For all their films' differences in depth and address, both Wes Anderson and Leos Carax explore the playful possibilities of their chosen art.
Holy Motors, Leos Carax's first feature film since Pola X, in 1999, is less a chronological narrative than series of vivid performances. Monsieur Oscar (played by Carax's frequent collaborator Denis Lavant) travels in his limousine from one "appointment" to another, performing roles, each one more outre than the other: he's an old beggar woman one moment and a weird goblin (Merde, from Carax's short in Tokyo!) the next. At times Céline (Edith Scob) seems to be his driver and secretary, but at times she, too, plays parts in his performances. Twice he appears mortally wounded after failed attempts to assassinate his own double in different guises. When his limo crashes into another car, he meets a colleague (Kylie Minogue), also on her way to an appointment. She bursts into song in the middle of their conversation. A manager-like person (Michel Piccoli) appears at one point to check on Mr. Oscar, noting that the actor seems tired of his craft. Mr. Oscar, it turns out, has been performing for a long time, since when cameras were big and visible. Now, one can no longer see them and cannot know whether someone is actually watching.
Holy Motors' basic philosophical point, that "life is theater," is a bit too obvious. Other aspects of the film may seem a bit too academic. Citations from other movies abound, including Carax's own and those of his cast (Scob at one point dons a mask that might be from Eyes without a Face). As these allusions accumulate, what might have been clues become irrelevant by the next episode. And, much like a carousel, the ride itself is engaging, the visual invention compelling, as when Mr. Oscar performs elaborate moves for motion capture, his bodysuit pocked with light, or when a goblin in green whisks a stunning model in a golden dress (Eva Mendez) from a photo shoot. As he runs with her through a cemetery, each gravestone is carved with a URL and a plea to "Visit my website."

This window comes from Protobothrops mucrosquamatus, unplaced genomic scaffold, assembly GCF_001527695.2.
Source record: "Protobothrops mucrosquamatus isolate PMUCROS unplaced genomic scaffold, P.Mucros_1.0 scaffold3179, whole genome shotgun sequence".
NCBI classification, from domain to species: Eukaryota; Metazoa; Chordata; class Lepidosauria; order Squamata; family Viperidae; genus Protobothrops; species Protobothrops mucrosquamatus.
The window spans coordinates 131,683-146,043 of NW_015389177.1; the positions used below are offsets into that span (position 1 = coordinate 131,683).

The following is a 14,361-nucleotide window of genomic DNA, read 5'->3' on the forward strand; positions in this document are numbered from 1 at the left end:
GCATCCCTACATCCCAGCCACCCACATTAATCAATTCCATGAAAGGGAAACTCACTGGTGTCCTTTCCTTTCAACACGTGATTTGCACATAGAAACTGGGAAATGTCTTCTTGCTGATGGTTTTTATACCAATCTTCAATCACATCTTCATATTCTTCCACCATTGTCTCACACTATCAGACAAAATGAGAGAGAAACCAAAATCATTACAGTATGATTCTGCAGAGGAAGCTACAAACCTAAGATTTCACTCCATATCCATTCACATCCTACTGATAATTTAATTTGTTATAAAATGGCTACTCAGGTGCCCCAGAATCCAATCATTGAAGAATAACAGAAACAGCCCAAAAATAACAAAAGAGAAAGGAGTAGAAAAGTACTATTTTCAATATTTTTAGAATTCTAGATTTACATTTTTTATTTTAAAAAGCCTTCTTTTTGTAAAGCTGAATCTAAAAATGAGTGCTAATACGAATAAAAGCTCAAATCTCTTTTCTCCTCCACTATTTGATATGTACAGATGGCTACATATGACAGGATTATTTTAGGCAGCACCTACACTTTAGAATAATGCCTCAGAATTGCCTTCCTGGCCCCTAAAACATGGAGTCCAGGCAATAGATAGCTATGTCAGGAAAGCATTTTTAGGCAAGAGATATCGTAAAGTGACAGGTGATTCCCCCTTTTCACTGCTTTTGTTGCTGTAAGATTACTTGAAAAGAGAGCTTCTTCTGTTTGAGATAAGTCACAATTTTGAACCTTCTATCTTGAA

Holy Motors belongs in a "whimsical cinema" subgenre, together with Wes Anderson's movies, including the opening film at Cannes this year, Moonrise Kingdom. Built like an intricate dollhouse from the year 1965, when the action is set, it features odd characters, unbelievable turns of the plot, and an abundance of colorful visual and aural details.
On an island off the coast of New England (the film was filmed in Rhode Island), two precocious 12-year-old pen pals in love escape their unbearable lives and travel the length of a local Indian trail together. Suzy (a very serious Kara Hayward, wearing lots of mascara) is a sister of three annoying younger brothers, with no friends at school, and is dangerous when provoked. The film begins with a now familiar sort of Andersonian gesture, the camera panning from floor to floor and across breakaway walls to show her family's home, while the brothers listen to Benjamin Britten's Noye's Fludde, instruction and art at once.
Suzy takes her brother's record player with her on her escape with Sam (Jared Gilman), an orphan and a Khaki Scout with excellent wilderness survival skills. Hated by his fellow scouts, Sam seems short for his age and never takes off his glasses and coonskin cap. A variety of oddball characters set out to find them: Scout Master Ward (Edward Norton), a lonely local cop (Bruce Willis), a heartless social services representative (Tilda Swinton), and Suzy's dysfunctional parents, Mr. and Mrs. Bishop (Bill Murray and Frances McDormand).
The runaways endure an armed conflict with the Khaki Scouts, a storm, a fire, a lighting strike, all to suggest that love might triumph over all. Delightful and colorful, Moonrise Kingdom piles up images much like Holy Motors, though here in the form of era-appropriate props that might have come from your grandmother's attic. It also even offers an expert narrator (Bob Balaban, in red fingerless gloves) who offers historical and environmental trivia to match the visuals. For all their films' differences in depth and address, both Anderson and Carax explore the playful possibilities of their chosen art.